Business & Economy

Tuesday, 05 May 2009 13:21

No safety nets as corporate risk increases on the back of soaring company debt

{pp}Developing countries could face a financing gap of $270-billion to $700-billion this year as trade income dwindles and rich nations vie for capital the World Bank said in a paper produced for the meeting of G20 nations in London in April.

South Africa could be hard hit as it sees a slump in commodities demand and as it pays for high infrastructure costs for the 2010 World Cup and the arms deal. Although judgements and summonses for civil debt are dropping in South Africa, corporate debt is on a sharp upward spike with increasing layoffs and shutdowns.

The World Bank estimates well over $1-trillion in emerging market corporate debt and $2-trillion to $3-trillion in total emerging market debt will mature in 2009, the majority of which reflects claims of major global banks extended cross-border or through affiliates and branches in emerging markets. According to Standard and Poor's, between January and late February 2009, there were 32 corporate defaults affecting $49bn in debt. During 2008, 125 companies defaulted on $429bn in debt. Moody's put the 2009 default rate on speculative-grade paper at 5,2%.

“Risk Management has never been more important,” Liza van Wyk, CEO of major management training organisation, AstroTech says. “We are seeing increasing numbers of companies requesting our Risk Management course as they try to avoid becoming part of the global statistics of crisis and crash.” She said that one of the most complex roles that had come under massive pressure was that of the Chief Financial Officer in companies. “In the past they were grey backroom people, who kept the papers in order for board meetings, tracked an organisation’s process and liaised between committees and auditors, but today with finances in such crisis their role has come under new pressure. In instances they were instrumental in causing the problems we see now, for example, the negative role they played at Enron and others so this role is perhaps the one, in most organisations, under the most pressure to dramatically reform.”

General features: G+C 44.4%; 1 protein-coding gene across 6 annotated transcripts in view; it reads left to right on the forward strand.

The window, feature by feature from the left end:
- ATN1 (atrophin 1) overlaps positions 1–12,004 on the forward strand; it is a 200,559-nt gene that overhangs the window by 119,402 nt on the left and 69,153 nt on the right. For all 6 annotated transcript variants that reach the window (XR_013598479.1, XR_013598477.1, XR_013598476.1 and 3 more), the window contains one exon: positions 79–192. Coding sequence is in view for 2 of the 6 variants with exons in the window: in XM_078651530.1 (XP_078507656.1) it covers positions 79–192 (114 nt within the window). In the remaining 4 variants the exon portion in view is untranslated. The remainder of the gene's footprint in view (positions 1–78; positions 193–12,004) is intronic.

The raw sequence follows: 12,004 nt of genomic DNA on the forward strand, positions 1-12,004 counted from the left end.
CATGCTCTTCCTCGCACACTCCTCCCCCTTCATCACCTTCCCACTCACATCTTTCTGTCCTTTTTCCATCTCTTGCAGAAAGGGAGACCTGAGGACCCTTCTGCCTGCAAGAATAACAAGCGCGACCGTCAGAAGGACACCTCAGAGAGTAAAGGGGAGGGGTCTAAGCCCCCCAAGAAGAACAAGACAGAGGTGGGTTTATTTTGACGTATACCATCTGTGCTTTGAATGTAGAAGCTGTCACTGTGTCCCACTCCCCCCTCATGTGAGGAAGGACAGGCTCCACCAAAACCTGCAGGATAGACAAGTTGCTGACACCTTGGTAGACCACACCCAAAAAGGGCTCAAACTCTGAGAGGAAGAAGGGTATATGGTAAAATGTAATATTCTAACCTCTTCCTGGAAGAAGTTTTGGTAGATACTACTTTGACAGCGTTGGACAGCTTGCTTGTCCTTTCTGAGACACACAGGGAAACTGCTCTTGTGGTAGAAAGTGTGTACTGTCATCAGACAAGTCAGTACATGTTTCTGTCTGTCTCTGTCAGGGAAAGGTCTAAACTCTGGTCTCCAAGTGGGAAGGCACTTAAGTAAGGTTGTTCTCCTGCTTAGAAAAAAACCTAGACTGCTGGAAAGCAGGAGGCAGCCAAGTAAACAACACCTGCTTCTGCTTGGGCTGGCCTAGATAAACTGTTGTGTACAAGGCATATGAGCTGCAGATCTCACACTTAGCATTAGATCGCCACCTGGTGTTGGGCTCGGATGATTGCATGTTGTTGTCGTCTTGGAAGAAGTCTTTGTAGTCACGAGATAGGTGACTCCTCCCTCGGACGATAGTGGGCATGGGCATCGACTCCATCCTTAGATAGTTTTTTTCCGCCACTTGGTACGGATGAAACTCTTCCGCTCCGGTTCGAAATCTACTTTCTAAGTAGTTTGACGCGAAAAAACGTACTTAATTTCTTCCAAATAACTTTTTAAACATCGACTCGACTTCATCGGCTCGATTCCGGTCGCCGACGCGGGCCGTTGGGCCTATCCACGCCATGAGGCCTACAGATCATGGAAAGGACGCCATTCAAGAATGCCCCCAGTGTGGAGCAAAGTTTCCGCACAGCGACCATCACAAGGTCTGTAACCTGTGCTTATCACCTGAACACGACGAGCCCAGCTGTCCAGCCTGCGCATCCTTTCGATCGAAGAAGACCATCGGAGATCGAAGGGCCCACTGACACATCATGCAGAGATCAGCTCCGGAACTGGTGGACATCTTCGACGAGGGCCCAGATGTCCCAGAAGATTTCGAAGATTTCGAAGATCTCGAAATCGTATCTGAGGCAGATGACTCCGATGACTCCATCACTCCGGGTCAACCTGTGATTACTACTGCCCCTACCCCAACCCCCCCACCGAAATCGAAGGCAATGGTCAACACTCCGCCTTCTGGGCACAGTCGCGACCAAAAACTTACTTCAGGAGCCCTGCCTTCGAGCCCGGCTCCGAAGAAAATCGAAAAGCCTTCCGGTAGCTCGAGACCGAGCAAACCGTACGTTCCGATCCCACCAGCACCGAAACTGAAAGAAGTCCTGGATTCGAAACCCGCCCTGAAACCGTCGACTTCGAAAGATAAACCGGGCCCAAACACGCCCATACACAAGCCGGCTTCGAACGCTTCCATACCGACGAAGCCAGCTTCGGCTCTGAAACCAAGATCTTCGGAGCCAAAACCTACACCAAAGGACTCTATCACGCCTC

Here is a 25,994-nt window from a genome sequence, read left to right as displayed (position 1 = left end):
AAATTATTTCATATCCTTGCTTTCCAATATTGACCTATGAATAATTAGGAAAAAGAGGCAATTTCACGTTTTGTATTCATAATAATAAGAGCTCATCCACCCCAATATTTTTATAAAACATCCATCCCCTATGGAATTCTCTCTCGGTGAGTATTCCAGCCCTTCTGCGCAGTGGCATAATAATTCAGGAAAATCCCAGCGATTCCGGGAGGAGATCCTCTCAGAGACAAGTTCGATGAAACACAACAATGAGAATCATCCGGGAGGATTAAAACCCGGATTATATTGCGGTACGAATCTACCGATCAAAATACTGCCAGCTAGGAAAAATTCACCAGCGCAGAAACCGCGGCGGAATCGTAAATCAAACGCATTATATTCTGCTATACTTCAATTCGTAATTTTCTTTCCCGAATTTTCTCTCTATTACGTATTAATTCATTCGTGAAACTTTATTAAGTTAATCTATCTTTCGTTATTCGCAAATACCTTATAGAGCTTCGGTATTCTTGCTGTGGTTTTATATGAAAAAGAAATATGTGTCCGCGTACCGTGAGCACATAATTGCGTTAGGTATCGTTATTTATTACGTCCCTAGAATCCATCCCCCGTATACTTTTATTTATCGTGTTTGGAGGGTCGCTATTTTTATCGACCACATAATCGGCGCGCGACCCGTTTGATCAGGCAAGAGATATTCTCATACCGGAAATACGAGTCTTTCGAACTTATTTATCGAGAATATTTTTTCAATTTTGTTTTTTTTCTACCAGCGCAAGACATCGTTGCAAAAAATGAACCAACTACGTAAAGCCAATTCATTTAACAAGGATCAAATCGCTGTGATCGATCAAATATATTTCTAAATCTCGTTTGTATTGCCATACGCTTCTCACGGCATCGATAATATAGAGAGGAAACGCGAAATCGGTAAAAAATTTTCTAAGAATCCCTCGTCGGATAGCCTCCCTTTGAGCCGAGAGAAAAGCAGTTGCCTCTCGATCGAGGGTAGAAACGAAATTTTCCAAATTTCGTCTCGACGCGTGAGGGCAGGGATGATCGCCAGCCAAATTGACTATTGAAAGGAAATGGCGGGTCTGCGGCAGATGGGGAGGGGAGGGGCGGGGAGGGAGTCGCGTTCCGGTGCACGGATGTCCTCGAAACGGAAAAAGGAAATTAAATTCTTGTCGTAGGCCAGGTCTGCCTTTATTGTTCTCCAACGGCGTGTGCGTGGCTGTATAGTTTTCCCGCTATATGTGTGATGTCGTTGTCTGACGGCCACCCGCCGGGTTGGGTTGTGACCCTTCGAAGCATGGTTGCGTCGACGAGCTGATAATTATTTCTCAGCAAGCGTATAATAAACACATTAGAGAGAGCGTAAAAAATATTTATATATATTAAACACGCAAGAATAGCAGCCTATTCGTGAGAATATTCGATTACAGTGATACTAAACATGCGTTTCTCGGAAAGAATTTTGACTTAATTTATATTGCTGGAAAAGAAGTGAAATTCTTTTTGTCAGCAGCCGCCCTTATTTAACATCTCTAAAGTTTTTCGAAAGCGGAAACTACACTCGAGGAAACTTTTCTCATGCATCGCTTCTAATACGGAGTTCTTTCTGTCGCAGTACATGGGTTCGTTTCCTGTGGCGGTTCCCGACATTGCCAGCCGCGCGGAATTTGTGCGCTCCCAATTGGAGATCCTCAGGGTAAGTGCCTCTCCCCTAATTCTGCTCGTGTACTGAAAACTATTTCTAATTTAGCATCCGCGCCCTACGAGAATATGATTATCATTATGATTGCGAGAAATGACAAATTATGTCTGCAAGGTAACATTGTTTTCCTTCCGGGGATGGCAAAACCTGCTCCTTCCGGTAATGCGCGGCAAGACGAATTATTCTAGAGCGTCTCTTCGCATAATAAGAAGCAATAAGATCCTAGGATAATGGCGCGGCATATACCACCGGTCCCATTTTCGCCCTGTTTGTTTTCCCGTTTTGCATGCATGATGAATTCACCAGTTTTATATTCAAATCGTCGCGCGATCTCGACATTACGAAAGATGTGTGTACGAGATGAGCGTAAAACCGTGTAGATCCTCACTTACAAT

A new survey by Ernst & Young shows that globally CFO’s are struggling to meet the demands they face according to a survey of 251 of the world’s most powerful businesspeople: 97% say that CFOs’ roles have grown broader and nearly one-third believe that CFOs do not have enough understanding of the wider issues their businesses face. Eighty eight percent say that ‘being good with numbers’ is no longer enough. Ernst & Young said: “CFOs are being pulled in all directions and ultimately this is not sustainable. They are being asked to be business partners to their CEOs and commentators to their boards, as well as their more traditional roles as score-keepers of financial performance and custodians of risk management. Many Chief Financial Officers and Heads of Internal Audit believe that certain internal controls are still ineffective, with the biggest ‘blind spots’ being controls over expansion into international markets, post-acquisition integration and real estate and construction projects.”

“In South Africa,” Van Wyk said, “we are seeing increasing signs of strain in major organisations as funding challenges bite and the role of CFO’s come under pressure; the crisis facing SAA and the downgrading of the investor rating of Transnet, are but two such examples. For companies to survive this deepening crisis, and all indicators are that we are only at the beginning of it, Risk Management needs to be integral to day to day business management. “Given the range of new challenges even experienced business leaders and CFO’s need to get a fast refresher course on the key aspects they have to investigate to effectively ensure Risk Management helps grow the business.” Concerns are also mounting as to how emerging markets will be able to rollover maturing debt, particularly for banks and large corporations. It estimated that in 2009, 104 of 129 developing countries will have current account surpluses smaller than private debt coming due. For these countries, total financing needs were expected to amount to more than $1,4-trillion during the year. External financing needs are expected to exceed private sources of financing (equity flows and private debt disbursements) in 98 of the 104 countries, implying a financing gap -- not taking into account flows from official sources -- in those 98 countries of about $268-billion.

“Conventional wisdom used to be that the biggest risk was not taking a risk, but in financially perilous times, the biggest risk may be taking a risk. Every step has to be carefully weighed and measured against corporate criteria, the time for a finger in the wind to test which way things might go is past. Now knowledgeable management decisions have to inform every step and you can’t get that without ongoing learning,” Van Wyk said.

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